Uber will shut down its operation in Denmark next month following the introduction of new taxi laws, the company has said, marking the latest European setback for the US ride-booking service.
A company spokesman, Kristian Agerbo, said on Tuesday Uber “must take the consequences” of the new rules, which among other things will require cabs to be fitted with seat occupancy sensors and fare meters.
Uber has faced problems in cities including Madrid, Frankfurt, Paris and London, and is awaiting a decision from the European court of justice that could determine how it is regulated on the continent: as a transport service or a digital platform.
The company, which says it has 2,000 drivers and 300,000 people using its app in Denmark, said it would not be able to operate unless the regulations were changed, but added it would “continue to work with the government … to enable Danes to enjoy the benefits of modern technologies like Uber”.
As has happened elsewhere in Europe, taxi driver unions, cab operators and politicians have argued that Uber does not comply with the legal standards for established taxi firms and its service represents unfair competition.
Danish prosecutors last year in effect accused the company of operating an illegal taxi service, indicting it on charges of assisting its drivers – two of whom have also been fined – in breaking applicable national taxi laws.
Since arriving in Europe in 2011, the San Francisco-based firm has faced numerous legal and other challenges. Its drivers have been physically attacked in Paris, where two of its most senior European executives were also put on trial on charges of running an illegal transport service.
Courts in France, Germany, Italy, Spain, Belgium and the Netherlands have banned Uber’s low-cost UberPop service, which uses non-professional drivers, while an employment tribunal in London ruled its licensed drivers should be classed as workers with access to the minimum wage, sick pay and paid holidays.
The company is appealing against the ruling, in which the tribunal dismissed as “faintly ridiculous” the idea that Uber was “a mosaic of 30,000 small businesses linked by a common ‘platform’. Drivers do not and cannot negotiate with passengers … They are offered and accept trips strictly on Uber’s terms.”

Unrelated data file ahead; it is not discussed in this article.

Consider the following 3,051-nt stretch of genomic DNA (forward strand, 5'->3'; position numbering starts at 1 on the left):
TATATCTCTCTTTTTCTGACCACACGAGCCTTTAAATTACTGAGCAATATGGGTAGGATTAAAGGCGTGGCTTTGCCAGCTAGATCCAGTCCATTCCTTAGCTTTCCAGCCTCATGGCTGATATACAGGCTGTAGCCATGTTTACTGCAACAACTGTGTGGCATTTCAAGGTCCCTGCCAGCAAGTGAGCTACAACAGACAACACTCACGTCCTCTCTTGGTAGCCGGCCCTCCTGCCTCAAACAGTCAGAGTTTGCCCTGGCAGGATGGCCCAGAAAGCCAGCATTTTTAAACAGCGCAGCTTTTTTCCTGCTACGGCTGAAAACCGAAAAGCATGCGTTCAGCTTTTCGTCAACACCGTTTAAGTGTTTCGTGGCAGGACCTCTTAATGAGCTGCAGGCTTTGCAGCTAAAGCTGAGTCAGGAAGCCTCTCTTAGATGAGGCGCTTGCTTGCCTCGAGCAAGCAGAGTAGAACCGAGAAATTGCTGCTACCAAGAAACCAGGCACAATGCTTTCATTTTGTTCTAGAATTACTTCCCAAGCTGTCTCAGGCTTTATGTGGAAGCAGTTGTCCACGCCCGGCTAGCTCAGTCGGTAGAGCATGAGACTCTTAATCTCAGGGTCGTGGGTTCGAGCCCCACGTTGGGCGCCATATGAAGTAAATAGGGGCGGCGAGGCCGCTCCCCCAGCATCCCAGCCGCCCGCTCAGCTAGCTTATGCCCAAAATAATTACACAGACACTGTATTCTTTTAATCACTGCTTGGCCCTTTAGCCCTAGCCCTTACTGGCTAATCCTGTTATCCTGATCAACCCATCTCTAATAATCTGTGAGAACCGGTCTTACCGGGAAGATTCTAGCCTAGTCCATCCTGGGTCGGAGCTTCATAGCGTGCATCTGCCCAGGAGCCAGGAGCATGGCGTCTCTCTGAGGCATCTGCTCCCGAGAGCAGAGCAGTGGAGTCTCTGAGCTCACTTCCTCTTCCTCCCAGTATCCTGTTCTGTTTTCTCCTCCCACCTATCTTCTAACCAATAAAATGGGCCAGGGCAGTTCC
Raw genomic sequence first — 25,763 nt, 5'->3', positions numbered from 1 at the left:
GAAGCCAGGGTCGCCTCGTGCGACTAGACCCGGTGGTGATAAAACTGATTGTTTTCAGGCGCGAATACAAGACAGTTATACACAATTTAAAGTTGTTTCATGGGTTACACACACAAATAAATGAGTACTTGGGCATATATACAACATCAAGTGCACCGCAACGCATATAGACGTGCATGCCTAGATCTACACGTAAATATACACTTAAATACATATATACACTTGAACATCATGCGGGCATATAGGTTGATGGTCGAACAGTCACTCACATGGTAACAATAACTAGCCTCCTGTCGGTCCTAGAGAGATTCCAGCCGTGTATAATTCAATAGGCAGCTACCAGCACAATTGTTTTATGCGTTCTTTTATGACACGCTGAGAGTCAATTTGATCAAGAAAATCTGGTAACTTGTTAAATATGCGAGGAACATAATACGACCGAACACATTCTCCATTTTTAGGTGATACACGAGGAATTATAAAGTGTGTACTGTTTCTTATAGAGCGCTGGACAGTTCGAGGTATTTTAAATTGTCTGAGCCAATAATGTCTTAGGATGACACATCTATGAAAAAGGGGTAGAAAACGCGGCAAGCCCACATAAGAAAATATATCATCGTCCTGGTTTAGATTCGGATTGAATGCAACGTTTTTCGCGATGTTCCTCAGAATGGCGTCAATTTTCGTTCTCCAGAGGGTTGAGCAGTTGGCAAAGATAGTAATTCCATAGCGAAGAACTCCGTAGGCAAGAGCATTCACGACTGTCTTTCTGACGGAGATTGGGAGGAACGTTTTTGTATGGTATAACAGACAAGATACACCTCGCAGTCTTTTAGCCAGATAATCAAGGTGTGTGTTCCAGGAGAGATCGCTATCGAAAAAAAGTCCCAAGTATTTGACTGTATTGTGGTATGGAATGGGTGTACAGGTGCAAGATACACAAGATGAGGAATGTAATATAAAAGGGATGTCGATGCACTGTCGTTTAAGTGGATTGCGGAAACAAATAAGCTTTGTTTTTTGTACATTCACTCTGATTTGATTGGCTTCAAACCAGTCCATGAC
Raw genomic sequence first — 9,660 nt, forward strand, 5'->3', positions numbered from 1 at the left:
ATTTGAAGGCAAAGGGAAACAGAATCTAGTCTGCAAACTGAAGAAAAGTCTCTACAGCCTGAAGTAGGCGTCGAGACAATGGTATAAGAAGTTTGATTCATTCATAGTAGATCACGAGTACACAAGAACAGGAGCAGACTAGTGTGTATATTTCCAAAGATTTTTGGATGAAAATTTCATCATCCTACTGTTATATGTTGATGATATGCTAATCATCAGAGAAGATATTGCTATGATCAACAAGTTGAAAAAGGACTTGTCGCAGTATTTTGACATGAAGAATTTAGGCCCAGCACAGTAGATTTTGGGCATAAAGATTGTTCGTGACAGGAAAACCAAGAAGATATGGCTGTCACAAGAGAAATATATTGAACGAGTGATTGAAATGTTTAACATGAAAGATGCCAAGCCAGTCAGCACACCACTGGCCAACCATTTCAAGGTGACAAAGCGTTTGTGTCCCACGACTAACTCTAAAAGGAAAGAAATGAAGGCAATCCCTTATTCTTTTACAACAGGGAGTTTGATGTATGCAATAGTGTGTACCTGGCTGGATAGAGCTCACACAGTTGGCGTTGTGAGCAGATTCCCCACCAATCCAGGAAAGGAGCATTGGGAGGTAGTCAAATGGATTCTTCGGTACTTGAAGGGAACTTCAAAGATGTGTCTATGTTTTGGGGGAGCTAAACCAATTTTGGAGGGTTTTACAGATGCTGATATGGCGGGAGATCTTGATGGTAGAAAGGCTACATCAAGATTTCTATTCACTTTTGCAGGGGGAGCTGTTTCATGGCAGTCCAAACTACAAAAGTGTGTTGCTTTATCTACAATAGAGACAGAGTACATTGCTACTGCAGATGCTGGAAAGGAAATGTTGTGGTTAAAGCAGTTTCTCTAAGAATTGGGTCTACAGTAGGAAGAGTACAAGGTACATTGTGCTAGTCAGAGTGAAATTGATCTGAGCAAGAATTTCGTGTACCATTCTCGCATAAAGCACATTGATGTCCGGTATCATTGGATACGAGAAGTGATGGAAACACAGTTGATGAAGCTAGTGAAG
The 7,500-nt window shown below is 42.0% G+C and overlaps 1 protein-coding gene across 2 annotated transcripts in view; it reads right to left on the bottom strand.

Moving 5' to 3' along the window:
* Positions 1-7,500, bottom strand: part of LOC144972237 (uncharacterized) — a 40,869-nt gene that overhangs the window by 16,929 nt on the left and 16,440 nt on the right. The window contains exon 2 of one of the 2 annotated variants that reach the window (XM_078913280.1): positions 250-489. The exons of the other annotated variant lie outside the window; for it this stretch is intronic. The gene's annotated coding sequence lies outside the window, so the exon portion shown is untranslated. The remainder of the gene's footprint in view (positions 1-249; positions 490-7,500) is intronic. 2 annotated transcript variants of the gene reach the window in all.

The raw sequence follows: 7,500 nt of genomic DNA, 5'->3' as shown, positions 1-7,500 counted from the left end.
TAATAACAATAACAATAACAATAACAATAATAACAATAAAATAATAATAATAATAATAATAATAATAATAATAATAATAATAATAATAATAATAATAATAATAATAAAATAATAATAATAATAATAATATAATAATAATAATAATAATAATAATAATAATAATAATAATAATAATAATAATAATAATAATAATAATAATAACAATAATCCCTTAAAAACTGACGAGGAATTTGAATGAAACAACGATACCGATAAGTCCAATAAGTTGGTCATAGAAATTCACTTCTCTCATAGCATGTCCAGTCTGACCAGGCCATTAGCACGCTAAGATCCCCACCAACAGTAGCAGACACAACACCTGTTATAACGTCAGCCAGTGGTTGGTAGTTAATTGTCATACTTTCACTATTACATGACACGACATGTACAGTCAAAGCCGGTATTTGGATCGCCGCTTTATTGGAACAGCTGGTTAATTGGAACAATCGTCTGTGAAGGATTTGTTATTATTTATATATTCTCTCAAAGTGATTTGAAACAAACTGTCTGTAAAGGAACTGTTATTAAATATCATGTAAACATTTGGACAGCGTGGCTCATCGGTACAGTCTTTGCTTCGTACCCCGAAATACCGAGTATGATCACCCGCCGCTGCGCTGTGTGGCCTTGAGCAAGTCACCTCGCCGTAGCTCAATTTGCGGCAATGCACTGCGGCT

In Brussels, the European commission has called for restraint from member states in their approach to the disruptive start-up, saying they should consider bans only as a last resort since the EU also had a duty to “encourage a regulatory environment that allows new business models to develop”.
But that has cut little ice, particularly with traditional taxi operators, who have filed suits accusing the Californian company of dodging local licensing and safety laws and offering unfair competition.
One such case, brought by Barcelona’s main taxi association, was referred to the European court of justice by a Spanish judge in 2015 and heard at the Luxembourg-based court last November.
The court’s ruling, expected later this year, could be critical for Uber’s future – and that of the wider “gig economy” – in Europe: if it decides the company is a transport service, it will have to comply with existing labour and safety legislation, and meet all the rules that apply to traditional taxi associations.
If, on the other hand, the judges decide Uber is an “information society service” – essentially, an online platform that connects independent drivers with passengers – it will be free to develop other low-cost and unlicensed services of the kind already banned in many European countries.
Uber has also been hit by recent problems in the US following allegations of sexual harassment and the emergence of video of an abuse-filled row between its CEO, Travis Kalanick, and one of the company’s disgruntled drivers.
It was also revealed that the company used a secret programme to evade law enforcement. Uber’s president, Jeff Jones, resigned last week after just six months in the job, saying working at Uber was incompatible with his values.